One of the reasons Brazil took its loss to Germany in the World Cup semi-finals so hard was because many Brazilians wrongly believe the rest of the world only looks up to them for their footballing skills. Brazil has many world leading projects, but they can be overshadowed by the beautiful game.
During the opening ceremony of the World Cup there was a moment when the Walk Again Project of Brazilian neuroscientist Miguel Nicolelis was supposed to be showcased – it received less than three seconds of coverage. It is a world-leading project in which paraplegics are able use their thoughts to control an exoskeleton. But Nicolelis went to develop the project in the USbecause the right environment was lacking in Brazil for his research.
When it comes to higher education, Brazil is ranked 13th for global scientific productivity of papers published, but in terms of scientific innovation it is a very low performer.
July 11, 2014
Brendan Case and Christiana Sciaudone – Bloomberg Businessweek, 7/10/2014
Remember in the 1990s when some Cassandras feared the North American Free Trade Agreement would someday help Mexico eclipse car production of its higher-cost rivals north of the border? Two decades later, Mexico is making its move, but against another competitor: Brazil.
The country is poised to overtake South America’s largest nation as the top Latin American automobile producer for the first time in more than a decade. Mexico’s ascent is fueled in part by auto sales running at the fastest pace in almost eight years in the U.S., its largest market. The boom coincides with a slump in Brazilian production through June as its domestic demand cools.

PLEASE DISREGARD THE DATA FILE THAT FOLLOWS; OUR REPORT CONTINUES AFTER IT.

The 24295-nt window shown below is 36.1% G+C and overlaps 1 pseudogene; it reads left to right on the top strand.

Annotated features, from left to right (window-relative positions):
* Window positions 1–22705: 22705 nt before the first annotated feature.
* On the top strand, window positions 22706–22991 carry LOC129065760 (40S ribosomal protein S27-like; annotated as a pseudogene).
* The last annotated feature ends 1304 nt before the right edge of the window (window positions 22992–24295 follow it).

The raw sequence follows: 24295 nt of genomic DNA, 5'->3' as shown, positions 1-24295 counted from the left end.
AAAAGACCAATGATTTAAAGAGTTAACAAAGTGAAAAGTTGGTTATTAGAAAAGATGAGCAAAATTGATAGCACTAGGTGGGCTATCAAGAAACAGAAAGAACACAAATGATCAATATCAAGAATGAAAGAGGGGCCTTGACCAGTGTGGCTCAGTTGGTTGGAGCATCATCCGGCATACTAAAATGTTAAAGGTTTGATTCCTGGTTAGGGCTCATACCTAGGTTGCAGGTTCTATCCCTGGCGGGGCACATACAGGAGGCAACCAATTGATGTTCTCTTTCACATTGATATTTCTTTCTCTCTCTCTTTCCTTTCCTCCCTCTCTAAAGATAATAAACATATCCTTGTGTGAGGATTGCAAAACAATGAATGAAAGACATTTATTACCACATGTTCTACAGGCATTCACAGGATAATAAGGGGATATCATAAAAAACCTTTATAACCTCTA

“People talk about the energy and telecom industries in Mexico, but the auto industry is going to continue as the icon of this country,” says Luis Lozano, lead automotive partner at PricewaterhouseCoopers in Mexico City. Passing Brazil, where output has fallen 17 percent this year, would vault Mexico to No. 7 among the world’s auto producers. China is No. 1, followed by the U.S.
July 2, 2014
Nicole Perlroth – The New York Times, 7/2/2014
SAN FRANCISCO — Security researchers have uncovered what they believe is a significant cybercrime operation in Brazil that took aim at $3.75 billion in transactions by Brazilians.
It is unclear what percentage of the $3.75 billion worth of compromised transactions was actually stolen. But if even half of that value was redirected to criminals, the scope of the swindle would eclipse any other previous electronic theft.
The thieves preyed on Boleto Bancário, or Boletos, a popular Brazilian payment method that can be issued online and paid out through various channels like banks and supermarkets, said the researchers at the RSA Security division of EMC Corp.